By Stacy M. Brown
NNPA Newswire Contributor
Washington, D.C. – The new Smithsonian National Museum of African-American History and Culture contains an exhibit that features slave cabins, one that curator and museum specialist Mary Elliott called especially powerful.
Almost as powerful, however, is Elliott’s recounting of the vital input and assistance by one citizen who inspired many seniors and others to participate in the new museum.
“To get all the stories together about the slave cabins, we brought in the help of a genealogist and we used our local research here and reached out to the community,” said Elliott. “And, when we were dismantling the cabin, the community came out and it was Black, white, young, older men and woman who were there. But, there was one young woman, whose name was Eileen, and she was very important.”
Elliot said that Eileen was just over 50 and she really helped museum staffers connect with the elders in the community.
After taking the cabins to Virginia for conservation work and hosting a listening session that included Eileen and Eileen’s grandmother, Elliott learned that Eileen died.
“She was younger than the elders that she helped get the stories from. Eileen had so much energy and spirit and was so passionate about the fact that the story was being told and told correctly,” said Elliott. “She may not be here when this museum opens and that’s heartbreaking, but I smile because her spirit will definitely be here.”
It’s been a long, arduous and incredible road to get to the Sept. 24 grand opening and Elliott has helped to research, conceptualize and design the “Slavery and Freedom” inaugural exhibition.
She also contributed to the exhibition script, consulted with expert scholars, and identified and secured collection donations including the antebellum slave cabin that will be featured in the museum, according to the museum’s website.
A graduate of Howard University and Catholic University of America’s Columbus School of Law, Elliott helped produce local history exhibits in the Washington, D.C. area and produced several public history programs.
Now, as the opening of the historic museum approaches, Elliott told the NNPA Newswire what she’s most excited about and how she’s handling all of the excitement surrounding the historic grand opening.
“I really appreciate the collective effort to get the story out and let people know what they are going to see before they get here. People ask me, ‘Are you excited?’ And, truthfully, I get reflective,” said Elliott, who has served as a contractor and consultant to various organizations including the National Visionary Leadership Project, the Association for the Study of African American Life and History, the Reginald Lewis Museum of Maryland African American History and the Humanities Council of Washington, D.C. “I think about family, relatives, ancestors, those I knew personally and those before them. I think about my church family and my community and I get so full, because I cannot wait for people to see the museum not just as a building, but to hear people say about our history that, ‘I never looked at it that way, wow,’ and to have them think a little differently about their approach to American history and understanding the African-American experience.”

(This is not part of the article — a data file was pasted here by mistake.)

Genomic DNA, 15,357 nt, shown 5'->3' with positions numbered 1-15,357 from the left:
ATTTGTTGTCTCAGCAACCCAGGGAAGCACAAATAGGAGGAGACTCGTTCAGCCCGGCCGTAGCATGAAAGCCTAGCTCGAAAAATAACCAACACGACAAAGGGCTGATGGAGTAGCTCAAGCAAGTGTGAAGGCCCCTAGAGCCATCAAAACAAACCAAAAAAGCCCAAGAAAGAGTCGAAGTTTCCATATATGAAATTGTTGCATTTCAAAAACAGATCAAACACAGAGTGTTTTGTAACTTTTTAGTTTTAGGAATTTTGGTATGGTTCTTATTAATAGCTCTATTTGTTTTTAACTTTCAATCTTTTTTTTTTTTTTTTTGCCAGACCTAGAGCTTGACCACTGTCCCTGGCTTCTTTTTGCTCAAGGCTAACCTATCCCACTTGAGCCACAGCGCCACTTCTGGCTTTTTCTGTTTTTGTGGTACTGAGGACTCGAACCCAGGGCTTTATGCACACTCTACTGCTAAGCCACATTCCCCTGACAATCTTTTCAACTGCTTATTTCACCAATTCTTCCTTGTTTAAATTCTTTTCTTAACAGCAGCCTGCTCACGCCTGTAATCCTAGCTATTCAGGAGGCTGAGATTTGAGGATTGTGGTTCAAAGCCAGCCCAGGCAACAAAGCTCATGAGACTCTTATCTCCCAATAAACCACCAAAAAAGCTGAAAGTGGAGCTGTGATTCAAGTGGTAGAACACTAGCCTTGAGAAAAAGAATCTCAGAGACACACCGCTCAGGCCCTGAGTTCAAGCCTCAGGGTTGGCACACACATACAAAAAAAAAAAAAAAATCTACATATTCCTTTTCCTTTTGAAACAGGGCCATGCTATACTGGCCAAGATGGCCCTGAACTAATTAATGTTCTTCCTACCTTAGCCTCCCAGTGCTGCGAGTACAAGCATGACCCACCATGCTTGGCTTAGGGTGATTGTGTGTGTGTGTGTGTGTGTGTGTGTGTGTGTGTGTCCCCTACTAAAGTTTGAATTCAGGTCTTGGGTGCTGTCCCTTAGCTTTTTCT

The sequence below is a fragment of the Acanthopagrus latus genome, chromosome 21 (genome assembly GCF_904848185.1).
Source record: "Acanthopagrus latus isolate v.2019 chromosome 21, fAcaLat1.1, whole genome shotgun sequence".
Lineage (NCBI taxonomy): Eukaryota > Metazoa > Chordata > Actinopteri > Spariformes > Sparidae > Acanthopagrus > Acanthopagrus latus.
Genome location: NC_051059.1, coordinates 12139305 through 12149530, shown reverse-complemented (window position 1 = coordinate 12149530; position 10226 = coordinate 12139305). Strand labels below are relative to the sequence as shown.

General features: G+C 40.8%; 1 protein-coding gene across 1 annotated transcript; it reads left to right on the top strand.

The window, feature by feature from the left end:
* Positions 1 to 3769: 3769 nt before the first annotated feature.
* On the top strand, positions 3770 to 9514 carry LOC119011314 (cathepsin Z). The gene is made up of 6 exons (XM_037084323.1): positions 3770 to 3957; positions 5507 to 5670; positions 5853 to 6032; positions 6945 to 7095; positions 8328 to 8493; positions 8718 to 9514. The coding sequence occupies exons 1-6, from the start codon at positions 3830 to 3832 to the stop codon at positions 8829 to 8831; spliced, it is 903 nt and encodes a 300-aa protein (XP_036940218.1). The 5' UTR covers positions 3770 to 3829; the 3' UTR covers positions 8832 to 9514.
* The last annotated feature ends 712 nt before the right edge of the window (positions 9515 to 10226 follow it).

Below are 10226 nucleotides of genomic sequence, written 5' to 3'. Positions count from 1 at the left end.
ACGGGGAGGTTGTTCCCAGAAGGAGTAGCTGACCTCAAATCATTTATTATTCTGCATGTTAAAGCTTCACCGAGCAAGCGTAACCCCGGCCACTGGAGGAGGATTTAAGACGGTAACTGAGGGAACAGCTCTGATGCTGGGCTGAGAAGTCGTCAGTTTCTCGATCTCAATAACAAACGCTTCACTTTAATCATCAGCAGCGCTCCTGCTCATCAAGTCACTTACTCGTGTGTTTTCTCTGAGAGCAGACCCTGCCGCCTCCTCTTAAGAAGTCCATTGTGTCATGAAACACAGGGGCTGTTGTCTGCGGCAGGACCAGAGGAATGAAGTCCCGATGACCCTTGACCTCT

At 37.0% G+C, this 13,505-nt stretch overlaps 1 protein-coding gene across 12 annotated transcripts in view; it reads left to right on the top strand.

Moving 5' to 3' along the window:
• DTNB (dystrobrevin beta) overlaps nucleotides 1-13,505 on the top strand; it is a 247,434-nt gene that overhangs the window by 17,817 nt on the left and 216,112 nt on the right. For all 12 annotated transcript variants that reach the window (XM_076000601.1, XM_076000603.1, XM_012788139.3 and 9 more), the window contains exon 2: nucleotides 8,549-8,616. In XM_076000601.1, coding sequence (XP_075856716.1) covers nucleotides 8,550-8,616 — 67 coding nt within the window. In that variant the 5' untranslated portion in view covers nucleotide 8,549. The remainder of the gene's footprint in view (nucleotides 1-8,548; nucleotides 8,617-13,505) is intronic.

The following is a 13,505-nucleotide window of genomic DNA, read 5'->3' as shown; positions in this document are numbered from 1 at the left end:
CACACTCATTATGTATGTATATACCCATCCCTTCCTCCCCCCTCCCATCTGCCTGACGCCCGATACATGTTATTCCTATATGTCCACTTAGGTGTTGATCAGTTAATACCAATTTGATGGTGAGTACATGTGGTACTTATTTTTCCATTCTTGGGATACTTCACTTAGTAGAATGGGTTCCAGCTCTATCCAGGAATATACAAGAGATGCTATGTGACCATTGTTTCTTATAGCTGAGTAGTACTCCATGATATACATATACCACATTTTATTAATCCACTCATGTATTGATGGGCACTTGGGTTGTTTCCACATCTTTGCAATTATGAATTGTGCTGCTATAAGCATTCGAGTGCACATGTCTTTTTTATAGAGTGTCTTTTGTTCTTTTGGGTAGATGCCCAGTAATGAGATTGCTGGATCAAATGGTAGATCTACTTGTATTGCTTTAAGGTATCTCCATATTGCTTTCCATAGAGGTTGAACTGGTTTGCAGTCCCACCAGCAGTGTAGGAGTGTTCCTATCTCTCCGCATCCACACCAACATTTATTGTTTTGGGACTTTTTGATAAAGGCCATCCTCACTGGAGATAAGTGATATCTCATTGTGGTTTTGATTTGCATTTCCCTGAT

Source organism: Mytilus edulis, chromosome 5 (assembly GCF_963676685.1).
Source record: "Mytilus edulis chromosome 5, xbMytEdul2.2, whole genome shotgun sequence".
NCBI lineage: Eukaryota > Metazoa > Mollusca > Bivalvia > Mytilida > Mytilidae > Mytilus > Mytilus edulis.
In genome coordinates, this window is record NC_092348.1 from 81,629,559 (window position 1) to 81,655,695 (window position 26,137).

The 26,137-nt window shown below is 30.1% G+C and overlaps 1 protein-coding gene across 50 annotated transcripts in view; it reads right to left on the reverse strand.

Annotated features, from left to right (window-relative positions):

Elliott has more than 20 years of experience in researching and presenting African-American history and culture. Her personal research focuses on African-Americans from antebellum slavery through the Jim Crow Era, with a specific concentration on migration and community development.
Anxiously awaiting the Sept. 24 opening, Elliott said the deep roots of African-American history will offer visitors the kind of truths that should lead many to think deeply and it also will possess the kind of true stories that need to be a part of the American history narrative, including those about the African continent and how diverse it is.
“So, we open with people, from the beginning, that this is a story of humanity and we see how this history flows,” said Elliott. “I tell everyone the harsh story of slavery, but the very important understanding of resistance and resilience and survival. There is a wall dedicated to the domestic slave trade and the Middle Passage, but when you see the extent of the information and the way it will be presented, it will blow people away.”
The museum doesn’t ignore the struggle many African-Americans have today, particularly the recent rash of police shootings and violence with individuals of color.
“We don’t hold back on violence during the period of slavery,” said Elliott. “People will see how this ebbs and flows and that this violence (today) is nothing new and to understand it in a historical concept to wrestle with how to end it … and to also understand that African-Americans are Americans who have contributed to the development of this nation.”
Elliott said that there is also a part of the exhibit where visitors can read about African-Americans who struggle with the concept of whether to stay in this nation or to leave.
“There is one camp that said, ‘We need to leave, because this is no longer safe for us,” shared Elliot. “But, there is another camp that said, ‘We need to stay, because we built this nation and it belongs to us.’”